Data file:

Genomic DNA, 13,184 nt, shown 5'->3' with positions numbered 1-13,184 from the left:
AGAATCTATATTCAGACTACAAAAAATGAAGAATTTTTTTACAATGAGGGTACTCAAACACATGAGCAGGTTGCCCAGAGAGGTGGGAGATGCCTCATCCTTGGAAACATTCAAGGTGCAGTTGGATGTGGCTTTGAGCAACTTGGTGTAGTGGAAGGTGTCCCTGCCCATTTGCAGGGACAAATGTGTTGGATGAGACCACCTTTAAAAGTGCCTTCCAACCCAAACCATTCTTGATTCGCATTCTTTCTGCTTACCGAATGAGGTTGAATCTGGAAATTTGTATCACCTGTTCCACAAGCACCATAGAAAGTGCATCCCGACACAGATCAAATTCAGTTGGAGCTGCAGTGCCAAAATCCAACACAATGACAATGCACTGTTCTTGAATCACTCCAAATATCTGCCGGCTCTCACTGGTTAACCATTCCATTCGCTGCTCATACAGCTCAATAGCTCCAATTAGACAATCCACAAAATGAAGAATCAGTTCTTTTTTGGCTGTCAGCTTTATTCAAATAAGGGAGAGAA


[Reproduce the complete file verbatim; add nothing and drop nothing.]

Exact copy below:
Genomic DNA, 13,184 nt, shown 5'->3' with positions numbered 1-13,184 from the left:
AGAATCTATATTCAGACTACAAAAAATGAAGAATTTTTTTACAATGAGGGTACTCAAACACATGAGCAGGTTGCCCAGAGAGGTGGGAGATGCCTCATCCTTGGAAACATTCAAGGTGCAGTTGGATGTGGCTTTGAGCAACTTGGTGTAGTGGAAGGTGTCCCTGCCCATTTGCAGGGACAAATGTGTTGGATGAGACCACCTTTAAAAGTGCCTTCCAACCCAAACCATTCTTGATTCGCATTCTTTCTGCTTACCGAATGAGGTTGAATCTGGAAATTTGTATCACCTGTTCCACAAGCACCATAGAAAGTGCATCCCGACACAGATCAAATTCAGTTGGAGCTGCAGTGCCAAAATCCAACACAATGACAATGCACTGTTCTTGAATCACTCCAAATATCTGCCGGCTCTCACTGGTTAACCATTCCATTCGCTGCTCATACAGCTCAATAGCTCCAATTAGACAATCCACAAAATGAAGAATCAGTTCTTTTTTGGCTGTCAGCTTTATTCAAATAAGGGAGAGAA